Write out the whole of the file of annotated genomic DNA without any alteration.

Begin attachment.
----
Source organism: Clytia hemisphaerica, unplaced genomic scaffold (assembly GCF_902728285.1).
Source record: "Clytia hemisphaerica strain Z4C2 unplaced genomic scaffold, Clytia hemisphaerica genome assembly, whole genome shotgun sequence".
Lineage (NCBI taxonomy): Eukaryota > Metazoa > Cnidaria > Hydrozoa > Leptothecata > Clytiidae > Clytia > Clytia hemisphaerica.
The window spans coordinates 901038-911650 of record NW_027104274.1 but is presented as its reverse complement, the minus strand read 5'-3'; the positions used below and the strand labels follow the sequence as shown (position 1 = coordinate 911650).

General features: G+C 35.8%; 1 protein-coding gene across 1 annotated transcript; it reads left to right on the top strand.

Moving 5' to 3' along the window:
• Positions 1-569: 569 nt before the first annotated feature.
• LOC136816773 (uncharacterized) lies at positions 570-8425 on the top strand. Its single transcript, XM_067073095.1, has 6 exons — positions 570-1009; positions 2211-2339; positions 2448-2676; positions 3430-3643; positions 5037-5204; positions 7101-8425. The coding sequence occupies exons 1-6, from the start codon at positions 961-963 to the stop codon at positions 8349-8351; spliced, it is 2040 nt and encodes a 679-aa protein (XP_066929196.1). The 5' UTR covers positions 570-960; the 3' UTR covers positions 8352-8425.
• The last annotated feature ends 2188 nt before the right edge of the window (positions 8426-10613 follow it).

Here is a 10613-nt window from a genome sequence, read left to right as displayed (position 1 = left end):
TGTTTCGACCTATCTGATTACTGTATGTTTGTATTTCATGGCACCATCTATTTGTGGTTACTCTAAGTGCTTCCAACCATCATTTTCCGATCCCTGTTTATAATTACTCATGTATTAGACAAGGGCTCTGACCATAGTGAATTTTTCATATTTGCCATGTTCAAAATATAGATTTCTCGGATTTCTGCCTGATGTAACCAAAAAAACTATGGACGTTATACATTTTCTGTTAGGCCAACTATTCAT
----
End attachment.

Source organism: Clytia hemisphaerica, unplaced genomic scaffold (assembly GCF_902728285.1).
Source record: "Clytia hemisphaerica strain Z4C2 unplaced genomic scaffold, Clytia hemisphaerica genome assembly, whole genome shotgun sequence".
Lineage (NCBI taxonomy): Eukaryota > Metazoa > Cnidaria > Hydrozoa > Leptothecata > Clytiidae > Clytia > Clytia hemisphaerica.
The window spans coordinates 901038-911650 of record NW_027104274.1 but is presented as its reverse complement, the minus strand read 5'-3'; the positions used below and the strand labels follow the sequence as shown (position 1 = coordinate 911650).

General features: G+C 35.8%; 1 protein-coding gene across 1 annotated transcript; it reads left to right on the top strand.

Moving 5' to 3' along the window:
• Positions 1-569: 569 nt before the first annotated feature.
• LOC136816773 (uncharacterized) lies at positions 570-8425 on the top strand. Its single transcript, XM_067073095.1, has 6 exons — positions 570-1009; positions 2211-2339; positions 2448-2676; positions 3430-3643; positions 5037-5204; positions 7101-8425. The coding sequence occupies exons 1-6, from the start codon at positions 961-963 to the stop codon at positions 8349-8351; spliced, it is 2040 nt and encodes a 679-aa protein (XP_066929196.1). The 5' UTR covers positions 570-960; the 3' UTR covers positions 8352-8425.
• The last annotated feature ends 2188 nt before the right edge of the window (positions 8426-10613 follow it).

Here is a 10613-nt window from a genome sequence, read left to right as displayed (position 1 = left end):
TGTTTCGACCTATCTGATTACTGTATGTTTGTATTTCATGGCACCATCTATTTGTGGTTACTCTAAGTGCTTCCAACCATCATTTTCCGATCCCTGTTTATAATTACTCATGTATTAGACAAGGGCTCTGACCATAGTGAATTTTTCATATTTGCCATGTTCAAAATATAGATTTCTCGGATTTCTGCCTGATGTAACCAAAAAAACTATGGACGTTATACATTTTCTGTTAGGCCAACTATTCAT